Blunted natriuretic response to an acute sodium load in obese hypertensive dogs.
Several studies support the premise that there is a strong relation between obesity and high blood pressure. Although the mechanism for obesity-related hypertension has not yet been fully elucidated, recent studies have suggested that abnormalities in renal sodium handling may be involved in the pathogenesis of obesity-induced hypertension. The purpose of the present study was to determine the effects of an acute saline load on renal excretory function in dogs with obesity-induced hypertension and in normotensive lean dogs. Experiments were performed in two groups of conscious, chronically instrumented dogs. One group of dogs (obese) was fed a high-fat diet for 5-6 weeks, and the other group (lean) ate a normal diet. The body weight of the obese dog group (26.3 +/- 0.7 kg) was 45% higher than the lean dog group (18.1 +/- 0.3 kg). Mean arterial pressure averaged 126 +/- 2 mm Hg in the obese dogs and 100 +/- 1 mm Hg in the lean dogs. The lean dogs had an average heart rate of 104 +/- 7 beats per minute, whereas the obese dogs averaged 134 +/- 8 beats per minute. Plasma renin activity was also significantly higher in the obese dogs. Both groups of dogs were given 135 meq sodium chloride over 60 minutes via an intravenous infusion of isotonic saline. Sodium and water excretion increased significantly in response to the acute saline load. However, the natriuresis and diuresis was markedly attenuated in the obese hypertensive dogs. During the first 40 minutes of saline loading, the increase in sodium and water excretion was 50-70% lower in the obese hypertensive dogs. The results of the present study indicate that obese hypertensive dogs have a reduced capability to excrete an acute sodium load. This abnormality in renal sodium handling may play a role in the pathogenesis of obesity-induced hypertension.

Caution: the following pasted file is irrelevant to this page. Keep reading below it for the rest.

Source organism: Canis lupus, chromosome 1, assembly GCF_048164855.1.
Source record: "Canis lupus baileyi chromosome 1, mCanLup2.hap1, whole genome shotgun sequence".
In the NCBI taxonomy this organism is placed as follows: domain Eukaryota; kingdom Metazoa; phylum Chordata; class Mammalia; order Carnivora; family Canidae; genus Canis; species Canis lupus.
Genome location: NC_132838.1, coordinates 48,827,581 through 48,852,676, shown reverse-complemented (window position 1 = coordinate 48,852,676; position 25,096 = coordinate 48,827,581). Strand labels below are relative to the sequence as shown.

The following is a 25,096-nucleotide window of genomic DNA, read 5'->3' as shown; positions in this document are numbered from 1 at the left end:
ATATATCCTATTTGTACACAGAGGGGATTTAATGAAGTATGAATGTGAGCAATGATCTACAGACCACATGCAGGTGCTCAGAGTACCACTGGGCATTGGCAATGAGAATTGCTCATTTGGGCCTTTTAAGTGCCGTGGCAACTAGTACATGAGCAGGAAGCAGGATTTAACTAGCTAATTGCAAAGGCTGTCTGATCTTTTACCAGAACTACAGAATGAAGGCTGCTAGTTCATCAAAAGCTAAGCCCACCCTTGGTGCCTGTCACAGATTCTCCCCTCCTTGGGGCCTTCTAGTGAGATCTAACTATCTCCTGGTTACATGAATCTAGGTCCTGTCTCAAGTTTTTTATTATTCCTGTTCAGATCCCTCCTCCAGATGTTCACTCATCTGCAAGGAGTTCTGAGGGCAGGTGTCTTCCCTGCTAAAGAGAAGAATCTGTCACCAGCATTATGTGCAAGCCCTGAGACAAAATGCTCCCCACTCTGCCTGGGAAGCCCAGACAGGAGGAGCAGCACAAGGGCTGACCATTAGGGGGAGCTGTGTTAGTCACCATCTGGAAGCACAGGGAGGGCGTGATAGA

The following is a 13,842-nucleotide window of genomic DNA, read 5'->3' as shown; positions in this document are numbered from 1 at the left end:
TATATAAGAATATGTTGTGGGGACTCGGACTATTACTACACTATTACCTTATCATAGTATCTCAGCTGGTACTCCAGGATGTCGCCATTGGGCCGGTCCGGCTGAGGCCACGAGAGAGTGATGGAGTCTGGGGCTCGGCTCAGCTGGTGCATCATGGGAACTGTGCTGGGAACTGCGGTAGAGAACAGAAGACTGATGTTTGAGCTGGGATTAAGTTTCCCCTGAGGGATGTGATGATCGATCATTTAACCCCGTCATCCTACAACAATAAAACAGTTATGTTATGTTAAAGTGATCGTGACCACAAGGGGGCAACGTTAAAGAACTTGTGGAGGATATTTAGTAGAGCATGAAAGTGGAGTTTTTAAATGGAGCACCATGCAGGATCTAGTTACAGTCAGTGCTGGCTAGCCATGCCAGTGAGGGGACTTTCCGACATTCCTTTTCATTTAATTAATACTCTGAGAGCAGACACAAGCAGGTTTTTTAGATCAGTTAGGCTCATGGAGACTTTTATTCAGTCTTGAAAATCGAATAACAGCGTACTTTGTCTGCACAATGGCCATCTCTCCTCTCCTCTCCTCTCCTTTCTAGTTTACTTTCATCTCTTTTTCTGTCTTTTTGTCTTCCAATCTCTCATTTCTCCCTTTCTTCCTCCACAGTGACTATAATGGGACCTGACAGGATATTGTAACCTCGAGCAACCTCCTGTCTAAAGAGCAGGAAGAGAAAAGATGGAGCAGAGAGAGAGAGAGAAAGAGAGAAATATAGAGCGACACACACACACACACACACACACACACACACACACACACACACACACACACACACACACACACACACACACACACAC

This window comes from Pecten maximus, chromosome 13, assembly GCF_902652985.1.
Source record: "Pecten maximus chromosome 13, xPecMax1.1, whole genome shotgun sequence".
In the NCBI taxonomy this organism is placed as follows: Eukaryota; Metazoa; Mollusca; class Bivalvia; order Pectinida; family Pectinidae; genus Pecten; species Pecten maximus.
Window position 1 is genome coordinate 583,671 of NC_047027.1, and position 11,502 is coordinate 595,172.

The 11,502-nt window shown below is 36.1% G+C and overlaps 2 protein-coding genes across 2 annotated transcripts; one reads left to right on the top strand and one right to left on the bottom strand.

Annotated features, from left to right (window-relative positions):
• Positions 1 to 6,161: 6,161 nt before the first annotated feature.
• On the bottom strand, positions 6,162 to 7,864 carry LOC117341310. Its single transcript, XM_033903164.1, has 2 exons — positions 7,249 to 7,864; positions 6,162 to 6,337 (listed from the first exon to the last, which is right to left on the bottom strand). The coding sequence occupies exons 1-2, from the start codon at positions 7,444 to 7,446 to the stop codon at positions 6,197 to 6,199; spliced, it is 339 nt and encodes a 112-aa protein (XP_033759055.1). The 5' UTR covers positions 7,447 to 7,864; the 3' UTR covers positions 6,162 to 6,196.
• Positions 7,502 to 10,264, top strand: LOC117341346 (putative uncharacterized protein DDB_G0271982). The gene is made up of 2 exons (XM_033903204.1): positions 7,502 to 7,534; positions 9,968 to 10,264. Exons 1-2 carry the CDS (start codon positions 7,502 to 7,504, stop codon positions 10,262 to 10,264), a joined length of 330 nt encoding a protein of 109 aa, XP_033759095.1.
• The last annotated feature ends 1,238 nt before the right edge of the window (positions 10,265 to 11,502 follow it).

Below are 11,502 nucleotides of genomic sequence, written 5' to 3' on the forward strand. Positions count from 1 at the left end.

- Copyright © 1992 by American Heart Association